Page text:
When Shane Gersich joined the Washington Capitals organization after completing his collegiate season in 2017-18, he was viewed as a potential top six forward with high offensive upside. However, that offensive game has not been the staple of Gersich’s young professional game. Instead, the Chaska, Minnesota native’s game has morphed into a player who is perfectly suited for a bottom six role. How did this change occur?
Let’s start at the beginning. As a high school player in Minnesota, Gersich posted two 60-point seasons and his play earned him a spot on the United States Under 18 team in the United States Developmental Program for 2013-14. Playing with current NHL players Jack Eichel, Auston Mathews, Dylan Larkin, Alex Tuch, Sonny Milano and Anders Bjork, Gersich tallied 16 goals and added 16 assists in 61 games. Following the season, he was drafted in the fifth round by the Capitals. He then moved on to the Omaha Lancers of the United States Hockey League (USHL) for the 2014-15 season and had 50 points in 52 games.
Those two seasons gave Gersich an offensive pedigree to build off of as he headed to the University of North Dakota. After a lackluster freshman season, the Minnesotan was placed on a line with Brock Boeser and Tyson Jost, both of whom are currently succeeding at the NHL level. Unsurprisingly, Gersich put up good numbers playing alongside that talent in the 2016-17. He led North Dakota with 21 goals and 37 points in 40 games (Jost had 35 points in 33 games and Boesser had 34 points in 32 games). This is the season that caused NHL evaluators to brand Gersich as a potential top six forward.
Jost left for the Colorado Avalanche and Boesser for the Vancouver Canucks after the season and Gersich’s goal total dropped by eight in the 2017-18 season. When he turned pro following North Dakota’s season, Gersich went right to Washington as a condition of him signing a contract, and played in three regular season games and two playoff games, as the Capitals won the Stanley Cup.
Gersich was sent to the Hershey Bears to develop for the 2018-19 AHL season. The expectation was that he would be a top six forward and score. That simply has not happened. He’s created plenty of chances with his speed, but did not finish enough. His shot did not translate to the professional level well. Gersich converted just eight of his 125 shots for a shooting percentage of 6.4. He finished the season with 24 points.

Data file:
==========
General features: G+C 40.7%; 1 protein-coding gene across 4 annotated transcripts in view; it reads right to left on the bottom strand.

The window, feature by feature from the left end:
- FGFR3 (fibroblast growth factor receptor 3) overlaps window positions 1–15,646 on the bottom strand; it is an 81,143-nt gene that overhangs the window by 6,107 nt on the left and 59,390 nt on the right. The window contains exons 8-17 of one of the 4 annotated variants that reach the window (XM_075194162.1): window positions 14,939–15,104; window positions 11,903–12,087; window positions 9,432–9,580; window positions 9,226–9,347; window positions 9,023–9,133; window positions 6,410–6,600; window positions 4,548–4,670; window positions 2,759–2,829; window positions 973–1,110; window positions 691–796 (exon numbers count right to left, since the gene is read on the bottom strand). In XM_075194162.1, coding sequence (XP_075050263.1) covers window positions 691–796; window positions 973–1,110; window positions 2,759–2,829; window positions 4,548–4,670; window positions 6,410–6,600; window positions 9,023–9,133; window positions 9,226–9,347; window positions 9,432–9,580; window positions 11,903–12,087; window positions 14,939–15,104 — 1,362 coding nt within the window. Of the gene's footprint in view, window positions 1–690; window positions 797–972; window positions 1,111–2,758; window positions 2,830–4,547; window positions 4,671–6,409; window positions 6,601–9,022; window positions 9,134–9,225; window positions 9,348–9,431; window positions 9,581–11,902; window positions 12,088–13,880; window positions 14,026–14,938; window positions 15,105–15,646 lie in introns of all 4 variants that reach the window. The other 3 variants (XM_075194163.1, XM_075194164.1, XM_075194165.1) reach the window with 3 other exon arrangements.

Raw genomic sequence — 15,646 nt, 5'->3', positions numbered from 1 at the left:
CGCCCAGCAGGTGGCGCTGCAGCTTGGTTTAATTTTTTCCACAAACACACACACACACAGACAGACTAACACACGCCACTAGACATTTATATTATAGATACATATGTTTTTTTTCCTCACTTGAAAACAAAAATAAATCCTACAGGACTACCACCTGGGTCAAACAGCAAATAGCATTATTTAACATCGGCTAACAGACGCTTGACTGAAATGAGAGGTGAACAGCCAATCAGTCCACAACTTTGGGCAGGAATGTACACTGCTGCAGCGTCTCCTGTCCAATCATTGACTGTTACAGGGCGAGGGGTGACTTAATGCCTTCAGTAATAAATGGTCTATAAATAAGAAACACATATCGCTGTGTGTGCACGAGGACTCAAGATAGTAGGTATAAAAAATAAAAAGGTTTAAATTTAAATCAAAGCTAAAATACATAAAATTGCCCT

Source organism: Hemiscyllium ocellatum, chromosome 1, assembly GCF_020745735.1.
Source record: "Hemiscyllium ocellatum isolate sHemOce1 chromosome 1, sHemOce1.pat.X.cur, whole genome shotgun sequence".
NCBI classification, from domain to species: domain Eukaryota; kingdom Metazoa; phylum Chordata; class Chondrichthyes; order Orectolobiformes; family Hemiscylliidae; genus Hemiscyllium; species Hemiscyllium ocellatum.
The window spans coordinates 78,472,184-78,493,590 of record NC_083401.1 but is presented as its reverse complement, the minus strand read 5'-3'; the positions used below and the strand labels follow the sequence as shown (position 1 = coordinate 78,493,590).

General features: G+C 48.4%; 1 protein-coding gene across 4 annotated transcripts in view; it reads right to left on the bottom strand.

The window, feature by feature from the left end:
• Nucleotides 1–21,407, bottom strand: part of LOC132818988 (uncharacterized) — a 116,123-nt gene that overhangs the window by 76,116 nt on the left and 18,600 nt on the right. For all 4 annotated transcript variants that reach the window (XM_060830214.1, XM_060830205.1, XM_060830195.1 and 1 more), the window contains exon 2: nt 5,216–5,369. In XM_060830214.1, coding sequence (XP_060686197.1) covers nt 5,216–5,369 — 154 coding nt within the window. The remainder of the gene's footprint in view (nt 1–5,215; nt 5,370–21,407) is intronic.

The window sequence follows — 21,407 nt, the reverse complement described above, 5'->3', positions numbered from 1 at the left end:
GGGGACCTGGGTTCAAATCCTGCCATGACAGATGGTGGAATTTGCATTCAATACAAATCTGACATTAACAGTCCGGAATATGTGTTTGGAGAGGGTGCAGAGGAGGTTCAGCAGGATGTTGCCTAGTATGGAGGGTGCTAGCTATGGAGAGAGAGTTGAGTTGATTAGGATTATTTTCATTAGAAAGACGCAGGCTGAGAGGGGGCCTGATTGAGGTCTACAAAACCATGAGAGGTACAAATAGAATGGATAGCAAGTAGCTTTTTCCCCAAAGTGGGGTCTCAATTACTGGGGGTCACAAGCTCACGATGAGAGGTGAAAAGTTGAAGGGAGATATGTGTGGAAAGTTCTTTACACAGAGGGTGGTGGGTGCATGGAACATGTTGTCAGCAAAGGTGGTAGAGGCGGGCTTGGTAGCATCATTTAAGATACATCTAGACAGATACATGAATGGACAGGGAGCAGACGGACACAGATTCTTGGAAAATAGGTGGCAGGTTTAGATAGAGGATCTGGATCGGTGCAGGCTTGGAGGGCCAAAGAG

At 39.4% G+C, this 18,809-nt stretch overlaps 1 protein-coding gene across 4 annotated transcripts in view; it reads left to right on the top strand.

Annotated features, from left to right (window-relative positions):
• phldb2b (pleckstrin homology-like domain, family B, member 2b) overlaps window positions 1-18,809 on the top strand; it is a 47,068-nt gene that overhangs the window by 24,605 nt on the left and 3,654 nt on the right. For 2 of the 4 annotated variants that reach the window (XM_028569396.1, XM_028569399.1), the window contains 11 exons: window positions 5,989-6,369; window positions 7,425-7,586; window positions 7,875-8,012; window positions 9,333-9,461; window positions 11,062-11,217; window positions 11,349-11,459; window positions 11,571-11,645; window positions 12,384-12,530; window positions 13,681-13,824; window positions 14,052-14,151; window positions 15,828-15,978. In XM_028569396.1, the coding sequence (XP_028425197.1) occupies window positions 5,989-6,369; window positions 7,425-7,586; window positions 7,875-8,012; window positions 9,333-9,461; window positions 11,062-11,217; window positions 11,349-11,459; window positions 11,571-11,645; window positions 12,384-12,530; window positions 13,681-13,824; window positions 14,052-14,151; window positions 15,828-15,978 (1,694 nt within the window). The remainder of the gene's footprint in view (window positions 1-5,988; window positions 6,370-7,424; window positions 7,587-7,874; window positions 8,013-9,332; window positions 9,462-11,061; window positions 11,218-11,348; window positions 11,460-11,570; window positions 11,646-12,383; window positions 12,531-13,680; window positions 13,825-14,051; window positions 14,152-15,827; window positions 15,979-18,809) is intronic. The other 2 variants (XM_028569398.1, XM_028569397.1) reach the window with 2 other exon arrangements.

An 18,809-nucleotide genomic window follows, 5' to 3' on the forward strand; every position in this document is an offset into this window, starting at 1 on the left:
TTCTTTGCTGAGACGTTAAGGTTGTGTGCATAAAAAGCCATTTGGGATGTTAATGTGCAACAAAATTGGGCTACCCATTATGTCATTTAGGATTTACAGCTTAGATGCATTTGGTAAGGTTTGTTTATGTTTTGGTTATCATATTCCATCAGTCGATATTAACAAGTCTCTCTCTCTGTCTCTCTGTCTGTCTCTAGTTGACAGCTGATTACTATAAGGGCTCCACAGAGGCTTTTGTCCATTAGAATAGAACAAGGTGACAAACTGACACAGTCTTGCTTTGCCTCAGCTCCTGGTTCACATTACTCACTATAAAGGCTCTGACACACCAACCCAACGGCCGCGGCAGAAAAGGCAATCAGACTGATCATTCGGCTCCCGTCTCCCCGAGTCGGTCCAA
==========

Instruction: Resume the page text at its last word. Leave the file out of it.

The point total was not what was expected by many for Gersich. However, something unexpected happened. He developed into a reliable player in his own zone. He led all Hershey forwards with a +5 rating, which was third on the team behind Aaron Ness and Tyler Lewington. Gersich became a valuable penalty killer and could be counted to always back check. Two of his three goals this season have been shorthanded.
The evolution of Gersich into a different type of player has continued this season. He has gone 16 games without being a minus. His effort defensively has been excellent. On November 27, he hustled back and broke up a Providence scoring chance with his stick. Gersich goes into the dirty areas to battle for the puck and the physicality in his game has picked up. He is one of the Bears’ top penalty killers and has been a big reason for the unit’s recent streak of 20 straight kills.
Gersich does everything that NHL teams look for in a player in their bottom six and that is now his ticket to the show, not as an offensive player. How did the evaluators misdiagnose Gersich’s game? It is easy to get fooled by good numbers at a lower level. Those numbers can be skewed by the competition level and by the players they play with. When a player is playing with players as talented as Jost, Boeser, Eichel, Mathews, Touch and Larkin, it is easier to produce offensive numbers and their creativity can sometimes hide a deficiency like a less than accurate shot.
Scoring numbers do not always translate to the professional game. For example, former Bear Zach Hamill scored 93 and 75 points in back-to-back seasons with Everett in the Western Hockey League and ended up being the eighth overall pick by the Boston Bruins in the 2007 NHL Entry Draft. Hamill never came close to those numbers as a pro because he lacked the intangibles (like work ethic, hustle and heart) that a player needs to succeed at a high level.
Gersich may not turn out be the offensive player he was expected to be, but he can still be a useful pro because he possesses the necessary intangibles to succeed. Championship teams always have hard-working, bottom six forwards who make a difference during the playoff run. That is where Shane Gersich will make his mark.
By Eric Lord